The number of pro-Europeans in Britain is at its highest for a decade, despite many claiming they have no idea what the EU does.
Figures published as part of an EU-wide survey show 42 per cent of people in the UK think the European Union is a good thing - the highest figure since the late 1980s and well above the 2000 low of 25 per cent.
But a national poll launched today by the European Commission reveals more than a quarter of Britons (29 per cent) admit they know nothing about the EU.
Mike Nattrass, UK Independence Party MEP for the West Midlands, said people could only think the EU was good if they did not under-stand it.
"I find the 42 per cent figure very hard to swallow," he said.
"I think if people actually knew how the EU operated and how inefficient it is they would be horrified.
"If you went and surveyed the Peugeot workers at Ryton I don't think they would say the EU is a good thing. I think they would say it has taken their factory to Slovenia."
But during a visit to Birmingham yesterday Reijo Kemppinen, Head of European Commission in the UK, defended the EU.
"I continue to believe that the more people know about how the EU operates, the more they will like it," he said.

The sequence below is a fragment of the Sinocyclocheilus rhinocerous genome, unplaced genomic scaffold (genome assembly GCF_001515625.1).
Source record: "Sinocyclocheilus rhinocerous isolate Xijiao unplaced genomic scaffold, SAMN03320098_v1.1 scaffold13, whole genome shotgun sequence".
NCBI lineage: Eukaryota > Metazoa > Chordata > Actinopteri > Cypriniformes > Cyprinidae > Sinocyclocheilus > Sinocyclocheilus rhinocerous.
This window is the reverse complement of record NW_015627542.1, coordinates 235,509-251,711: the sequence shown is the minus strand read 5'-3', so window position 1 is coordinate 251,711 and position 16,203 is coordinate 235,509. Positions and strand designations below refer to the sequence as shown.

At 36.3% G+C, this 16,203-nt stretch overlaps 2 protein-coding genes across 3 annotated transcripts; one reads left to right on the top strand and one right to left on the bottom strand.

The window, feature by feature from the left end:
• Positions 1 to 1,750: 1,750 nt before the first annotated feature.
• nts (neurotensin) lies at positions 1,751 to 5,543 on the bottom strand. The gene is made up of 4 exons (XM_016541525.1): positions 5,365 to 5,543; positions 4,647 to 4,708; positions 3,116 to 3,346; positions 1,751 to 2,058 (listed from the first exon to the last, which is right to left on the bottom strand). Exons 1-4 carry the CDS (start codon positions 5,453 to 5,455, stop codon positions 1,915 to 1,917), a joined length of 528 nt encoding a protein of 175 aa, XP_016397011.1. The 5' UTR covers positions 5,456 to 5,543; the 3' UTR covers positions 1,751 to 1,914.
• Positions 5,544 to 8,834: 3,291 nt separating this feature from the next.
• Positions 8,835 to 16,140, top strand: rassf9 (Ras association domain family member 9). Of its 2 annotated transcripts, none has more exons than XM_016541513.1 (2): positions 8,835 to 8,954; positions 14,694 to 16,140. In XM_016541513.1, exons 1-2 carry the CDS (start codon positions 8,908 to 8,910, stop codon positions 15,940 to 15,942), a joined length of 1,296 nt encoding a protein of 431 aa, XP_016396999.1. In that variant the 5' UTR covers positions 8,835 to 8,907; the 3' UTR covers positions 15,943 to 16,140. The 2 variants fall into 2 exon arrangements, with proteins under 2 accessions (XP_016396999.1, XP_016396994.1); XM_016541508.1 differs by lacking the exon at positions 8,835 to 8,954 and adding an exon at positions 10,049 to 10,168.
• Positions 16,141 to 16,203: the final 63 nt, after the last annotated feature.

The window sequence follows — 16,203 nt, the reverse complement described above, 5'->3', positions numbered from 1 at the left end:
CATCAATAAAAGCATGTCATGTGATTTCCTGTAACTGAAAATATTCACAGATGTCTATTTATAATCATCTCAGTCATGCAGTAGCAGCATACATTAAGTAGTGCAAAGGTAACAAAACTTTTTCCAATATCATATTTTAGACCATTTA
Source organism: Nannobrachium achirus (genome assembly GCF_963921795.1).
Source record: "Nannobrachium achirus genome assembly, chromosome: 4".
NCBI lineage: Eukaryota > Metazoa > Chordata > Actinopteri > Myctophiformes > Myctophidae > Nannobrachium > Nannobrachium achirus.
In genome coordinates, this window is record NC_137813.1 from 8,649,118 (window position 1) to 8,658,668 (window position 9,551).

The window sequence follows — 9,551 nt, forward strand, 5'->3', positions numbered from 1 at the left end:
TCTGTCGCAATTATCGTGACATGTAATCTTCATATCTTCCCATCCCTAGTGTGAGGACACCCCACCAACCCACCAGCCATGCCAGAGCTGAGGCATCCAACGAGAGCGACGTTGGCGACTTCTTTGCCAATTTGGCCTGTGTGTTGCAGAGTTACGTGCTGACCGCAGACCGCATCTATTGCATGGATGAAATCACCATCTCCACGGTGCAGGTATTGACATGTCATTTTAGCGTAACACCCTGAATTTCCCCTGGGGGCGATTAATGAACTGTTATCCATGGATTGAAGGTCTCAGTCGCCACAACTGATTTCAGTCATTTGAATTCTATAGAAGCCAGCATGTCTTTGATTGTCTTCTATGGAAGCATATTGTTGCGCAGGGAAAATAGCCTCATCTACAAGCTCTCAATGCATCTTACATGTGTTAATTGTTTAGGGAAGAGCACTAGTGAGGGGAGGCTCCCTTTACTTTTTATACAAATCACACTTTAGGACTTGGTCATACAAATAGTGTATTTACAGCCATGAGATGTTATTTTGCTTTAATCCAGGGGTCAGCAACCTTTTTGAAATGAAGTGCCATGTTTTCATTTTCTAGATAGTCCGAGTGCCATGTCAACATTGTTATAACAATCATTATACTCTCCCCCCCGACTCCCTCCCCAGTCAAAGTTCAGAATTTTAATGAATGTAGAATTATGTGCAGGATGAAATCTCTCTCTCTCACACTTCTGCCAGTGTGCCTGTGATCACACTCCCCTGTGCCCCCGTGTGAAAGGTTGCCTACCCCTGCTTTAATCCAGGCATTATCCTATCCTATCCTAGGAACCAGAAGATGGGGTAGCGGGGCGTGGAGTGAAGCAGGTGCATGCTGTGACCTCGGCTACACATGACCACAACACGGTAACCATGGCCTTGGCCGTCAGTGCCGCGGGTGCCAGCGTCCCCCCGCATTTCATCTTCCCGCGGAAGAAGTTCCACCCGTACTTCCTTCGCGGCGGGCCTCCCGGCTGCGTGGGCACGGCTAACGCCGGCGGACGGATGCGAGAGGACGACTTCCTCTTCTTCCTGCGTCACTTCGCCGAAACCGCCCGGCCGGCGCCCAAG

"We will just have to wait and see who is right.
"With regards to the Ryton closure, that was a decision made by manufacturers operating under intense market pressures."
The national poll, by Gallup, reveals 72 per cent of those in the West Midlands thought the EU boosted business.
Almost 70 per cent thought it helped exporters and about half (49 per cent) thought it had improved working conditions.
Mr Kemppinen said Britons had noticed a drive to deliver on important issues such as energy prices, climate change, international mobile call prices and illegal immigration.
"During the past year we have offered the British a different kind of EU; one that delivers results instead of empty promises," he said.
"If we have the wisdom to continue like this, I am sure that even more people will understand why the EU is indispensable for our future."
In the West Midlands, the environment topped the list of issues for the EU to tackle, with 46 per cent labelling it a major concern.
Developing alternative energy sources and generating jobs and growth were also considered top priorities.
Many in the region wanted more information on the EU, particularly on how it benefited them, what its employment and social policies were and how it worked with national governments.
"All over Europe people are asking, quite rightly, what the European Union has ever done for us," said Mr Kemppinen.
"The British are no different. Of course they don't love everything about Europe, but if you probe a bit deeper they like quite a lot."
About 12 per cent of those in the West Midlands have lived or worked in another EU country and 18 per cent have bought a car from another member state .